AUGUSTA, Maine — Town officials from Milo were honored Friday for their efforts to rebuild their town, much of which went up in smoke two years ago in a devastating fire.
Though the town’s rebound will take years, if not decades, the foundation has been set to make Milo better than it ever was, according to the state’s Department of Economic and Community Development, which honored the town Friday with one of its highest annual honors, the Community Project of the Year Award.
“The citizens of Milo have really pulled together,” said Michael Baran, director of DECD’s Office of Community Development. “They’re the ones who had to roll up their sleeves and get the job done.”
In addition to determination at the local level, the town benefited from the DECD’s community development block grant funding. That money has been used to restore portions of the Old Milo Baptist Church, rehabilitate the downtown Veteran’s Park and institute a grant program for downtown facade improvements. The town is also in the planning stages of redesigning the landscape of downtown streets and has used CDBG funds to purchase and clear burned-out buildings, making way for future redevelopment.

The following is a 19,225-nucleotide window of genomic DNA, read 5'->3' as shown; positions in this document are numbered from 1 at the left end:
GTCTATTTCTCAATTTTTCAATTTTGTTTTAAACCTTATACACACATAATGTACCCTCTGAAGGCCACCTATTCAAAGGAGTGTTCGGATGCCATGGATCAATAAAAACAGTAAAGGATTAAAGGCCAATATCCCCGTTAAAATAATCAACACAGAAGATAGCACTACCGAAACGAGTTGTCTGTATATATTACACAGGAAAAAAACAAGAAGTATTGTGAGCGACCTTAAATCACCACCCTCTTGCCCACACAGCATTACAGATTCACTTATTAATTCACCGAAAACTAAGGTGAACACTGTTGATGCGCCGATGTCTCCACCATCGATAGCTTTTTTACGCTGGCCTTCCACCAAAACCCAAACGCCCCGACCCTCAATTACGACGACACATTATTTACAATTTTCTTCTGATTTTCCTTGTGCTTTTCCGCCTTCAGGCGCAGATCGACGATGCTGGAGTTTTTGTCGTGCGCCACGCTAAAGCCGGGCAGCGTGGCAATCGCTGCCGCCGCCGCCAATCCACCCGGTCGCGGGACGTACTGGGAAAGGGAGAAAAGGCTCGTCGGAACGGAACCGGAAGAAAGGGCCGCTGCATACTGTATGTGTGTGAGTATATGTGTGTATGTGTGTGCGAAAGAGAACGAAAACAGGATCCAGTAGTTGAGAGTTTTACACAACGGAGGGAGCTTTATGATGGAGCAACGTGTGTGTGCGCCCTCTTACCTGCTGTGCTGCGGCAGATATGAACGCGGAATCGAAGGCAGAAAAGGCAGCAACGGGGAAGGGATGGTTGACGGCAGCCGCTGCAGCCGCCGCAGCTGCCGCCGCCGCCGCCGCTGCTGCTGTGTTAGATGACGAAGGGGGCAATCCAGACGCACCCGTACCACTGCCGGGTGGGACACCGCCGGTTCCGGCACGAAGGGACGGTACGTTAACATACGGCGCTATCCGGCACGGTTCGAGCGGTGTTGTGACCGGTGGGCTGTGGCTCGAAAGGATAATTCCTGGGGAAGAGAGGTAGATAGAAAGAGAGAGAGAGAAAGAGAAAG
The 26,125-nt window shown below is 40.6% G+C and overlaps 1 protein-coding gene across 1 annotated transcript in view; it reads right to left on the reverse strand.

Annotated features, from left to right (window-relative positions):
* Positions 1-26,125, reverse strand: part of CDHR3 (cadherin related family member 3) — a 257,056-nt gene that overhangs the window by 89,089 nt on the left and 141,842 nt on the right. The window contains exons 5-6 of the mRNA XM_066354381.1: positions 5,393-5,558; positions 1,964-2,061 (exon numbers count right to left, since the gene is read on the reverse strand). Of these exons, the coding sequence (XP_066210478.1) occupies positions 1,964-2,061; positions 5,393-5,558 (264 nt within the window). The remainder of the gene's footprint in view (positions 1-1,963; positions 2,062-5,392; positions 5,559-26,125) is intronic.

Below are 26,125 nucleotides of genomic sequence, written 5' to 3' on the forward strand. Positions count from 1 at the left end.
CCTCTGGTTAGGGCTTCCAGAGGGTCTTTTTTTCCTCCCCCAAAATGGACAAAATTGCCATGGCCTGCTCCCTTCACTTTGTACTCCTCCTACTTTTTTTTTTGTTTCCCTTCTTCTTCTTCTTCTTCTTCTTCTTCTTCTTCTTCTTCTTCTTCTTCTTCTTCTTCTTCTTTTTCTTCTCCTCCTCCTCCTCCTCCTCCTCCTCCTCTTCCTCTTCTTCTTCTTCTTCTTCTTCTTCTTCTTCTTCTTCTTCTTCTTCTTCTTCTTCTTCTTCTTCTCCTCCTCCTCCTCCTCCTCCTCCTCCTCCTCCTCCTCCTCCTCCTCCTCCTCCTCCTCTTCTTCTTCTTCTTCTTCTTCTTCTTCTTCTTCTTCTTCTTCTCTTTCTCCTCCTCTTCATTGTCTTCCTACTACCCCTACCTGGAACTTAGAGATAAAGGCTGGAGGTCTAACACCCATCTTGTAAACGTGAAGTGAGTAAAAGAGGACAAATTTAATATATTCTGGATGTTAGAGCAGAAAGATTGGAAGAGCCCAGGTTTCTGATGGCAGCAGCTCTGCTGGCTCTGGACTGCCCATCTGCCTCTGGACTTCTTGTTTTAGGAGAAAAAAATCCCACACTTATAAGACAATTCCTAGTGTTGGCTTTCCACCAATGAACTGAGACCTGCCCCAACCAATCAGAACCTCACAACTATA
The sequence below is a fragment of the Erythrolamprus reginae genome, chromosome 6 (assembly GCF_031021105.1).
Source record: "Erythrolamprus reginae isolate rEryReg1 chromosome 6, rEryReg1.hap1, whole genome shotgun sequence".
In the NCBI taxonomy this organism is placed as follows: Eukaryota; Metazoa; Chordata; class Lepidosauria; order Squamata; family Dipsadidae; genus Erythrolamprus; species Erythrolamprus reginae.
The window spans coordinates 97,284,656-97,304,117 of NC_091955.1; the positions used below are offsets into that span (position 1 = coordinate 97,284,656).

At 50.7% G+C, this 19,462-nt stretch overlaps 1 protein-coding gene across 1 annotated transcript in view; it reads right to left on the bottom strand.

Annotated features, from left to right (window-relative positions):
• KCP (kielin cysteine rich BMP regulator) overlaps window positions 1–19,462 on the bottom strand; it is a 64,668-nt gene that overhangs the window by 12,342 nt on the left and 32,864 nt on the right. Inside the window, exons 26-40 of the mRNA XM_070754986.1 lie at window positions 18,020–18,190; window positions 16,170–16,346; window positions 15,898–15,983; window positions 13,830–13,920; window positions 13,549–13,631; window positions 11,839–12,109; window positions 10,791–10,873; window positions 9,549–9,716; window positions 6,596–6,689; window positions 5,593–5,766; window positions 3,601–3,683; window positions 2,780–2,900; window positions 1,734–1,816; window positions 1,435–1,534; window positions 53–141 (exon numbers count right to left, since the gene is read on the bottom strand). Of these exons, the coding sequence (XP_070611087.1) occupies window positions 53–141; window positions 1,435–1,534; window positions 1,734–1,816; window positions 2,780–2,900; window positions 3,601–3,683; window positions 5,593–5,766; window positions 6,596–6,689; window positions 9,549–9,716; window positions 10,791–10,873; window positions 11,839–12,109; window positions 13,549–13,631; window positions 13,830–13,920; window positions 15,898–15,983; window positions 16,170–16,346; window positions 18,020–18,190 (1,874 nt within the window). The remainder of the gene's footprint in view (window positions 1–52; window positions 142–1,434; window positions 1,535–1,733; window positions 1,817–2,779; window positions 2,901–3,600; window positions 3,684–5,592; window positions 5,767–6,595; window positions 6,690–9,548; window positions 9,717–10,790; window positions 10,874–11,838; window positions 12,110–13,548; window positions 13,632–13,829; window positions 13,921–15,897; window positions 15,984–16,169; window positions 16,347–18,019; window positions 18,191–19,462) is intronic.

In the coming months, the town will work with the Maine Department of Transportation to reconfigure some intersections to emphasize the town’s picturesque proximity to the Sebec River.
“When it’s complete, Milo will have a very warm, welcoming and beautiful downtown,” said Terry Stevens, the development program manager for the DECD’s Office of Community Development.
Milo Town Manager Jeff Gahagan said receiving the award was a proud moment for the town, and an affirmation of the critical role the CDBG program has played in the reconstruction.
“We’re pretty proud of this award,” Gahagan said during Friday’s ceremony, which was held at the American Legion Post 2 in Augusta. “After we dusted off the ashes, we all got to work. We’re starting to make our way back.”
Milo’s award was presented Friday during a CDBG appreciation day, which was attended by dozens of town officials from throughout Maine. The program awarded approximately $13.8 million to Maine communities in 2010, according to a press release, marking the busiest two-year period in the program’s history.
Other award recipients included the town of Skowhegan, given the Community Spirit Award for its efforts at downtown revitalization; Judy East, director of the Washington County Council of Governments, given the Administrator of the Year Award; and Richard Hatin, director of the federal department of Housing and Urban Development’s office in Manchester, N.H, given a Lifetime Achievement Award.
“These people represent the essence of planned local development and work diligently to build better communities and improve the lives of all Mainers,” said Baran.